Posted by Brady Mills

Google+ Now Open for Developers

September 18, 2011

Google+ has gained a lot of attention over the last several months, as the user base has quickly grown and the expansive security features have added a new dimension to social networking. One of my biggest concerns as a developer has been the extensive integration of Facebook APIs across the web and the lack of this level of integration ability with Google+. It seems this may be changing.

Chris Chabot, a Google developer advocate, announced, “I’m super excited about how the Google+ project brings the richness and nuance of real life sharing to software, and today we’re announcing our first step towards bringing this to your apps as well by launching the Google+ public data APIs.”

Chabot continued, “These APIs allow you to retrieve the public profile information and public posts of the Google+ users, and they lay the foundation for us to build on together – Nothing great is ever built in a vacuum so I’m excited to start the conversation about what the Google+ platform should look like.”

A look at the Google+ Developers Site shows that we are in the early stages of development. As the site states, “This initial set [of APIs] is focused on providing read access to public data. We’ll be adding more APIs over time to build on this foundation and help you create more types of integrations”

Google+ currently has a restricted usage quota and some functionality is currently disabled, until we move further out of the Beta period. Currently Google is using this period to evaluate the APIs and gather feedback. Google says, “This should provide enough access for you to check out the APIs and to start integrating Google+ with your apps.”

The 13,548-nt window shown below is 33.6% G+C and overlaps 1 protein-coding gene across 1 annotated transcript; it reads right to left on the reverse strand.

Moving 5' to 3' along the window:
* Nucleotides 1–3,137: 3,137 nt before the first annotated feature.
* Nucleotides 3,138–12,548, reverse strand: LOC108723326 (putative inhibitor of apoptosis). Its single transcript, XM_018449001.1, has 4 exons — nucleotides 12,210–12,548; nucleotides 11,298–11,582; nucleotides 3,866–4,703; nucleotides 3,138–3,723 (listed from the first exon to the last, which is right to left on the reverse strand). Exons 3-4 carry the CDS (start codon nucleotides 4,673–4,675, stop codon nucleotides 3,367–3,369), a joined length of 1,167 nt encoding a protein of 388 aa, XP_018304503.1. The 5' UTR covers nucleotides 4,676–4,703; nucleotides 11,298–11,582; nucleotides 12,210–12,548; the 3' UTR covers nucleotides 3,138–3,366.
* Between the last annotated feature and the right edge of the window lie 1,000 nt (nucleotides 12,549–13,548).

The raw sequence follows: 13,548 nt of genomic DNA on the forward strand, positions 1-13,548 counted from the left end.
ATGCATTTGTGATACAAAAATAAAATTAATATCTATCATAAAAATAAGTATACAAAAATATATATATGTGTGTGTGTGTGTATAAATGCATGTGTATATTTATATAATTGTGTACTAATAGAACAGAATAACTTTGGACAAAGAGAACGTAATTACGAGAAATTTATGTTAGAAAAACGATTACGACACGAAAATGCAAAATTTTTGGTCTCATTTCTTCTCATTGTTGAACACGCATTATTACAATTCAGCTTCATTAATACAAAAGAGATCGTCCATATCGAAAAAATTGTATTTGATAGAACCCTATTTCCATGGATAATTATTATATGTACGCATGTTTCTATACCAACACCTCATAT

The Google APIs Client Libraries are available as betas for .NET, Java, PHP, and Python. They’re also available as alpha code for the Google Web Toolkit, Objective C and Ruby. Much like Facebook, when you access this data it’s sent to you in the familiar JavaScript Object Notation (JSON) encoded format.

Chabot continued, “Because we’re starting with public data only, you simply need to register your app before making requests. And if you aren’t yet sure which Google+ user is running your app (for example, because they’re installing it for the first time), then you can use the new OAuth2 [a security protocol that enables users to grant third-party access to their web resources without sharing their passwords]-scope to ask the user who they are.”

In addition, Chabot states that “Our API methods are RESTful [REpresentational State Transfer] HTTP requests which return JSON responses.” And, “Our payload formats use standard syntax (e.g. PoCo (Portable Contacts) for people info and or activities).”

Chabot asks that you keep in mind, “three simple guidelines that we aspire to in our own products, and that we’d like all applications built on the Google+ platform to follow also: put the user first, be transparent, and respect user data. The goal behind these guidelines, as with all of the features and fine print, is to work together to build products that our users will love.”

So, what are you waiting for? Google+ Code!

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